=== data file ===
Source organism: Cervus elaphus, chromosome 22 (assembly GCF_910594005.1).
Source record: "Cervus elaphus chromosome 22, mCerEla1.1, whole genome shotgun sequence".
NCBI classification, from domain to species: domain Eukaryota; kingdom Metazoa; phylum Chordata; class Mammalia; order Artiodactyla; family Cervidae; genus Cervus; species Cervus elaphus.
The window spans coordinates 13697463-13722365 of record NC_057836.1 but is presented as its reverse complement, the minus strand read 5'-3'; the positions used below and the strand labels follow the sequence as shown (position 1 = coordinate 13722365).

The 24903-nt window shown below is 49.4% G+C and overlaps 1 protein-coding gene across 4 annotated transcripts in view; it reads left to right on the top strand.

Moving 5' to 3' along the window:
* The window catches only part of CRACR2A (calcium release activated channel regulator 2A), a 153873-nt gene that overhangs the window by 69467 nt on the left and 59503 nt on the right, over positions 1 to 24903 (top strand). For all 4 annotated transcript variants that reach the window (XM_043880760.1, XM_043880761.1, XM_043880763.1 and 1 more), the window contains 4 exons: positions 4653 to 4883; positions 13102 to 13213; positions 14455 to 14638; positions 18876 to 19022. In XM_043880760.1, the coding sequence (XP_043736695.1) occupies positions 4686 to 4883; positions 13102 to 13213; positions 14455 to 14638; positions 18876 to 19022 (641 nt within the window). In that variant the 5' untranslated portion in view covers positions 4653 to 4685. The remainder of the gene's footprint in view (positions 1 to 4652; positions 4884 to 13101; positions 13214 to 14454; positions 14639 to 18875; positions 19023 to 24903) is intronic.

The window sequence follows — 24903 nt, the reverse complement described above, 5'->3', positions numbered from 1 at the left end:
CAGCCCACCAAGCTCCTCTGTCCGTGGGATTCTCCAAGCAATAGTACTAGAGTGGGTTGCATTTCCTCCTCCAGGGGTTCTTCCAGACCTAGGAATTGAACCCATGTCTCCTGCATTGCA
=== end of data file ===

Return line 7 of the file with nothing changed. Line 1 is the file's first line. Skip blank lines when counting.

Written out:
* The window catches only part of CRACR2A (calcium release activated channel regulator 2A), a 153873-nt gene that overhangs the window by 69467 nt on the left and 59503 nt on the right, over positions 1 to 24903 (top strand). For all 4 annotated transcript variants that reach the window (XM_043880760.1, XM_043880761.1, XM_043880763.1 and 1 more), the window contains 4 exons: positions 4653 to 4883; positions 13102 to 13213; positions 14455 to 14638; positions 18876 to 19022. In XM_043880760.1, the coding sequence (XP_043736695.1) occupies positions 4686 to 4883; positions 13102 to 13213; positions 14455 to 14638; positions 18876 to 19022 (641 nt within the window). In that variant the 5' untranslated portion in view covers positions 4653 to 4685. The remainder of the gene's footprint in view (positions 1 to 4652; positions 4884 to 13101; positions 13214 to 14454; positions 14639 to 18875; positions 19023 to 24903) is intronic.